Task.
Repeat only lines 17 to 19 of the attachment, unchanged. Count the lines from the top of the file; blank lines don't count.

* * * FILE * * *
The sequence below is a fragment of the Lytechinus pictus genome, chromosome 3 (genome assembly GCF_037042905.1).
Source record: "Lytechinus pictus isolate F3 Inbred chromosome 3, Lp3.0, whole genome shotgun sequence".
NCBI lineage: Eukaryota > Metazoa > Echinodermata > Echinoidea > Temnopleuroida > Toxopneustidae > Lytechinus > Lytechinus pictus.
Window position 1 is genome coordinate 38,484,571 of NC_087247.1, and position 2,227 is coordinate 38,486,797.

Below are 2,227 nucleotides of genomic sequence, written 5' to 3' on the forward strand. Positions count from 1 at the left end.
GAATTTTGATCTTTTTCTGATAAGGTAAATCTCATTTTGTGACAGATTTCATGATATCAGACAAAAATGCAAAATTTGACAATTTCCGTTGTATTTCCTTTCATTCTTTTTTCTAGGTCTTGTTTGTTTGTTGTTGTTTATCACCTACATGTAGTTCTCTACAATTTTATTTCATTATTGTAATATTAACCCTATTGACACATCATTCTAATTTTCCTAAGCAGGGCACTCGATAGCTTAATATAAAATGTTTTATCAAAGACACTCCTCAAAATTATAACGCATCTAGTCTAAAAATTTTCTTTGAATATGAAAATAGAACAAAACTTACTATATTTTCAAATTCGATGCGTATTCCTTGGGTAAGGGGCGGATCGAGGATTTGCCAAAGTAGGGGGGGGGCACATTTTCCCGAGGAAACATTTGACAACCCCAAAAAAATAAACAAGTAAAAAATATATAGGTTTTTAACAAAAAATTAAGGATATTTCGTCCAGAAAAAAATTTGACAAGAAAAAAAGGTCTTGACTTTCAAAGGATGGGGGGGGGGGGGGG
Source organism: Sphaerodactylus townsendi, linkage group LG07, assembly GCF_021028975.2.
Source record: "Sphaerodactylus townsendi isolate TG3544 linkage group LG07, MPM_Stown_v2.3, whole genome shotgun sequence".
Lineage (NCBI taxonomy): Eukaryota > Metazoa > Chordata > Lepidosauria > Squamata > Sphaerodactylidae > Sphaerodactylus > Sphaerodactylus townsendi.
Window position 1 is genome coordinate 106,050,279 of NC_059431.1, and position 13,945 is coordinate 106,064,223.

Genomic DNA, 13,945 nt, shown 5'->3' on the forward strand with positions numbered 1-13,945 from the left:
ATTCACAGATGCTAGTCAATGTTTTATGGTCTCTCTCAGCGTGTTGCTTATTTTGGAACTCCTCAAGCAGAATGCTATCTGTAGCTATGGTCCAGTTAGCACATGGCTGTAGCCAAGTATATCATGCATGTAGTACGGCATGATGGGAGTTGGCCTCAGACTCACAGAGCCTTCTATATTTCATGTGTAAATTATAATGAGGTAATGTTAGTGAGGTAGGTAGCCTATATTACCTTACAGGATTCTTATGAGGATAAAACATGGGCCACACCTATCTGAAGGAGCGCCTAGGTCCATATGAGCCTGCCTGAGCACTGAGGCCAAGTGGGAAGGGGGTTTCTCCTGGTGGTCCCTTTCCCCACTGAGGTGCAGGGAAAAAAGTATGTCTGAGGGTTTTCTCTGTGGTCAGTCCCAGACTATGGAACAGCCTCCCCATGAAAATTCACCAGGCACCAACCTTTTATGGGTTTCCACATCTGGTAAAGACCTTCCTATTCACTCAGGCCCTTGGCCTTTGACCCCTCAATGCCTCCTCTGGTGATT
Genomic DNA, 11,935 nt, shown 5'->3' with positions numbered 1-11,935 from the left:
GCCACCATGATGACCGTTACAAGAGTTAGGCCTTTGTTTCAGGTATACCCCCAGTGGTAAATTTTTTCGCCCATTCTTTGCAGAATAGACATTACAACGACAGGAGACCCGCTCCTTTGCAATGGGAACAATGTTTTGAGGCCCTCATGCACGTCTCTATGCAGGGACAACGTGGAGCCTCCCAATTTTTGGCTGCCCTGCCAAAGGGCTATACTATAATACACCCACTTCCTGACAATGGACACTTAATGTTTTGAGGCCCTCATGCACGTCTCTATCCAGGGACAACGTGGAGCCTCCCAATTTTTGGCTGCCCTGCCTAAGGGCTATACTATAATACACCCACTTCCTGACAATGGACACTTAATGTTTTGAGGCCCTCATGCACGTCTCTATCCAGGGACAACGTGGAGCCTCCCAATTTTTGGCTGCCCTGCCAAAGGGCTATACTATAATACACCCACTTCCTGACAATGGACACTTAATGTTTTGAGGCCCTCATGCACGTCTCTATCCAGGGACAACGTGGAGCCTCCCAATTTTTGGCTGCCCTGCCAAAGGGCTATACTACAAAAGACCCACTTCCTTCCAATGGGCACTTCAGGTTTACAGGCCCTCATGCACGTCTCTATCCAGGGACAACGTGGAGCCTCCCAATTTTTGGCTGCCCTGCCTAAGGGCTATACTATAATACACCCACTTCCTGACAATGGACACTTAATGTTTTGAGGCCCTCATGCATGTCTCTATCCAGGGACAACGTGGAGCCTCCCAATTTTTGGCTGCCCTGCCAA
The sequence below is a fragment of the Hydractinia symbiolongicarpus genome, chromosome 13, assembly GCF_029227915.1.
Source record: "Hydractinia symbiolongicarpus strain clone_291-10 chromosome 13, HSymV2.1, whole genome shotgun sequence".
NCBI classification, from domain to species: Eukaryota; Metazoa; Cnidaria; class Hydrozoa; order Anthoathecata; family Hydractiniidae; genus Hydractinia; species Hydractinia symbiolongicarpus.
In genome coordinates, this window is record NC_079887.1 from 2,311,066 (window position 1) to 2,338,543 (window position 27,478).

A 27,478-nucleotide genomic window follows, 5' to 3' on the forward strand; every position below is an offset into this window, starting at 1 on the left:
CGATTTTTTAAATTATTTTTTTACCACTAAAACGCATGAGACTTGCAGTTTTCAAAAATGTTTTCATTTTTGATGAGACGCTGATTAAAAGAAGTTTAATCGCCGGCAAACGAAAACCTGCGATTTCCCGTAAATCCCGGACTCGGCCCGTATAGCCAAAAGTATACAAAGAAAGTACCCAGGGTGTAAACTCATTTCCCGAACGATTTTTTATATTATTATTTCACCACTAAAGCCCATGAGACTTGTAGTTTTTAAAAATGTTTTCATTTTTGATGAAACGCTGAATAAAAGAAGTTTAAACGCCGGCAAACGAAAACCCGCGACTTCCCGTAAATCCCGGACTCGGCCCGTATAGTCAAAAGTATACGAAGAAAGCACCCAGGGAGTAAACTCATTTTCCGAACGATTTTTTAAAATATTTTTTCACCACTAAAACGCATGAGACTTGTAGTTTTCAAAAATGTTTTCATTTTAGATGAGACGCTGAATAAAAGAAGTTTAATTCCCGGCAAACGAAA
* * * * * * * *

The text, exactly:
NCBI classification, from domain to species: Eukaryota; Metazoa; Cnidaria; class Hydrozoa; order Anthoathecata; family Hydractiniidae; genus Hydractinia; species Hydractinia symbiolongicarpus.
In genome coordinates, this window is record NC_079887.1 from 2,311,066 (window position 1) to 2,338,543 (window position 27,478).

A 27,478-nucleotide genomic window follows, 5' to 3' on the forward strand; every position below is an offset into this window, starting at 1 on the left: